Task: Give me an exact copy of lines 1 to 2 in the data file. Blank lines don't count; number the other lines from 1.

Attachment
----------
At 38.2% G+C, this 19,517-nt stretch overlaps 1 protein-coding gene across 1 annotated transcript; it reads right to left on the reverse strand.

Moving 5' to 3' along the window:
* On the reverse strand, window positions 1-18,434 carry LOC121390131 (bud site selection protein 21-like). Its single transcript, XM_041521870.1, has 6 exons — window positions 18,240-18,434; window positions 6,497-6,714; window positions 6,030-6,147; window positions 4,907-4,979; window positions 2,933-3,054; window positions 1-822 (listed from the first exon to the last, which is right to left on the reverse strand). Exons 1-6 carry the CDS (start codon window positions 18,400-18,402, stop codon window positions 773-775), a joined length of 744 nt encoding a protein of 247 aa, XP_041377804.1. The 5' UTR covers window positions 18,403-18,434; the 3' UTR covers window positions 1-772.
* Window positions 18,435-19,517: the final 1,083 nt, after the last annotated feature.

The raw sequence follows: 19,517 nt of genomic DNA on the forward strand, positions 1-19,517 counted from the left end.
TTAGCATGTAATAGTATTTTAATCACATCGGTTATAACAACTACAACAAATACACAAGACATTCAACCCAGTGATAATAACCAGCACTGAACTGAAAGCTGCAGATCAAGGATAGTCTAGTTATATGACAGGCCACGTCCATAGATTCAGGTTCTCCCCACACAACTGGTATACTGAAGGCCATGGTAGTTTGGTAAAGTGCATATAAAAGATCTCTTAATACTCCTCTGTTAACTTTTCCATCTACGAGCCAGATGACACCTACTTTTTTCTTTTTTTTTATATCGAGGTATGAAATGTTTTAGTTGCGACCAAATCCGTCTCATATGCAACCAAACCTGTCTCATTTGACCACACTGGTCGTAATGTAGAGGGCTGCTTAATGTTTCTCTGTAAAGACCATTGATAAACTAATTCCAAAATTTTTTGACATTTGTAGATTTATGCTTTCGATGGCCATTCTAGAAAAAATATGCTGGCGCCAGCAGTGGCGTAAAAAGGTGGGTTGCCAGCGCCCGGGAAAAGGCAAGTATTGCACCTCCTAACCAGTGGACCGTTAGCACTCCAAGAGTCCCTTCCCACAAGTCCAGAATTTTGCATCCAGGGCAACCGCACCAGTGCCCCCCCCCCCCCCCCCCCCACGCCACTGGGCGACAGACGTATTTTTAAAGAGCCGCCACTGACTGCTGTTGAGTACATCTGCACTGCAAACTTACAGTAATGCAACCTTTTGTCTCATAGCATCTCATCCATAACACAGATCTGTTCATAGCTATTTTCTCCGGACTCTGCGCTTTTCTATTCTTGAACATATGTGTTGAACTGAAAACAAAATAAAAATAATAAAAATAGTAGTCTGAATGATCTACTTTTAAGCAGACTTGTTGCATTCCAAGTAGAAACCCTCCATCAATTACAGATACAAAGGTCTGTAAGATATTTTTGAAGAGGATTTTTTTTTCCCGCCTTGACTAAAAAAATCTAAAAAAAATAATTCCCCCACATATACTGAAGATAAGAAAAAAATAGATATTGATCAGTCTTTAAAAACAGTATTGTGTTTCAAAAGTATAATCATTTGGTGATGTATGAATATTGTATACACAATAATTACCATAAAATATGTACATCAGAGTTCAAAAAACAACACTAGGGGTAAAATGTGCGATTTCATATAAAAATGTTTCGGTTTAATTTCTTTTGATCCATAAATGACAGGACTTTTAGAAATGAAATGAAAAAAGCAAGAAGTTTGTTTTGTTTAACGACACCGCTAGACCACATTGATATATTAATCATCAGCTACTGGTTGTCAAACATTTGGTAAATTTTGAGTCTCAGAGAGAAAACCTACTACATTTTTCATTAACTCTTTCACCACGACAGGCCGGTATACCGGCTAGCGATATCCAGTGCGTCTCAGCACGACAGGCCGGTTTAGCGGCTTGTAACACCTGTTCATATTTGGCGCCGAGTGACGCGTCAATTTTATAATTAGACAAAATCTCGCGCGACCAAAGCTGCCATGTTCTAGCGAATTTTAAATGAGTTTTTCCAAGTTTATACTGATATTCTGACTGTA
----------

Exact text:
At 38.2% G+C, this 19,517-nt stretch overlaps 1 protein-coding gene across 1 annotated transcript; it reads right to left on the reverse strand.

Moving 5' to 3' along the window: